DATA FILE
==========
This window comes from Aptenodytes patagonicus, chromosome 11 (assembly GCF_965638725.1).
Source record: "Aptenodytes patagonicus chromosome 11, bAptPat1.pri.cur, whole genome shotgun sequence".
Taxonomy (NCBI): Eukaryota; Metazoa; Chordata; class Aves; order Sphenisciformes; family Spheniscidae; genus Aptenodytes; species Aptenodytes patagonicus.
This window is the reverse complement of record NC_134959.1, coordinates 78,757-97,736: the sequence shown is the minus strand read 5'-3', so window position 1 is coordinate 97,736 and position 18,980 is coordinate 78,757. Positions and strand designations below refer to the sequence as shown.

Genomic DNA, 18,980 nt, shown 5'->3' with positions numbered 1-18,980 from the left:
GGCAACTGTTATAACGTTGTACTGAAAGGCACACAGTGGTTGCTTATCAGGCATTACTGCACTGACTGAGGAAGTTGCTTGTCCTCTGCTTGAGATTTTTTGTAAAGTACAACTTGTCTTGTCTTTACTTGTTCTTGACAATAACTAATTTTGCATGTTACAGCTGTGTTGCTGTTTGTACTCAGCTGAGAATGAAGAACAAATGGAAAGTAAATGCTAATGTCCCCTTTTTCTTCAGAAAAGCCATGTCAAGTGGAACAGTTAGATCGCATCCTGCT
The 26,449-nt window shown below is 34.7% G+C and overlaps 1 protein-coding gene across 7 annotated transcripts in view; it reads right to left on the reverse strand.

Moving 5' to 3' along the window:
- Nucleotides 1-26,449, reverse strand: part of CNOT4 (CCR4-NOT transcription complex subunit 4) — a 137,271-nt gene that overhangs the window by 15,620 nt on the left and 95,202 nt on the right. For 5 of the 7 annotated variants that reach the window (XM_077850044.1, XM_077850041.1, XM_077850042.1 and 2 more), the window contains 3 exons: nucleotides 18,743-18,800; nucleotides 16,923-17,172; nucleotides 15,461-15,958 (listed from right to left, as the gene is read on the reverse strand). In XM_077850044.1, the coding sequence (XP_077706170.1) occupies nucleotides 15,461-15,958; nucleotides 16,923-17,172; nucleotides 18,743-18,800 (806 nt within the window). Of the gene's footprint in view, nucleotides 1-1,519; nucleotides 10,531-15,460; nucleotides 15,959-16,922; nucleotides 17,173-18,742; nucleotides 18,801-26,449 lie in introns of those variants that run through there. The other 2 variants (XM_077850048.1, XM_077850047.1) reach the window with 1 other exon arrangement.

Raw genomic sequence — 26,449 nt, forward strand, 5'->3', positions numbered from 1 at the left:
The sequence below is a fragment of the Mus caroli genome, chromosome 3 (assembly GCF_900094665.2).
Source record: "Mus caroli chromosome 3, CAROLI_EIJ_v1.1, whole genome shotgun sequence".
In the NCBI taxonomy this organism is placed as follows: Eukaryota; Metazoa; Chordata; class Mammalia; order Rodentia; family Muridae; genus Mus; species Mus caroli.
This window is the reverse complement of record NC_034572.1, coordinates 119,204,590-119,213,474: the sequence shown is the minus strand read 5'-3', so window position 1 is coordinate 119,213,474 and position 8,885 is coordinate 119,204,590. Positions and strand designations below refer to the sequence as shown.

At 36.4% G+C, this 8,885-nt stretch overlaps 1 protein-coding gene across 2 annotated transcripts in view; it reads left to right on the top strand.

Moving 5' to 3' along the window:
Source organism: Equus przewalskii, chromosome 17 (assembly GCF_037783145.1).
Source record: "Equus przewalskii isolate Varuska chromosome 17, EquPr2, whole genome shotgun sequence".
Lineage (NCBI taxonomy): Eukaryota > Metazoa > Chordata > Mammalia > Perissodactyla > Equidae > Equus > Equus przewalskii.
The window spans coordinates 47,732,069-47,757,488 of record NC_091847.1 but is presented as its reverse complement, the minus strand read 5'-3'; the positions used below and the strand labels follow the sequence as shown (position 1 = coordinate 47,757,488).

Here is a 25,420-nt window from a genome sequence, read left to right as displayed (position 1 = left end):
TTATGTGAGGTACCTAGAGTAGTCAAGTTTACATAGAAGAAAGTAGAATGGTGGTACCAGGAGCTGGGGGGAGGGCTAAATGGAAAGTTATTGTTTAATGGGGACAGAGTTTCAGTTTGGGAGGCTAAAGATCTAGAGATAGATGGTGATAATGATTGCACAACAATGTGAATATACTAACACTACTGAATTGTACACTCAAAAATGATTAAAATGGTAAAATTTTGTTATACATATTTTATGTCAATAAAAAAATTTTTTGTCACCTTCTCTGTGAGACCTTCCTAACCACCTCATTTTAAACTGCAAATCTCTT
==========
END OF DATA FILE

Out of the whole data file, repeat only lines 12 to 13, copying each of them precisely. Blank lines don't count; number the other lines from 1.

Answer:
Source record: "Mus caroli chromosome 3, CAROLI_EIJ_v1.1, whole genome shotgun sequence".
In the NCBI taxonomy this organism is placed as follows: Eukaryota; Metazoa; Chordata; class Mammalia; order Rodentia; family Muridae; genus Mus; species Mus caroli.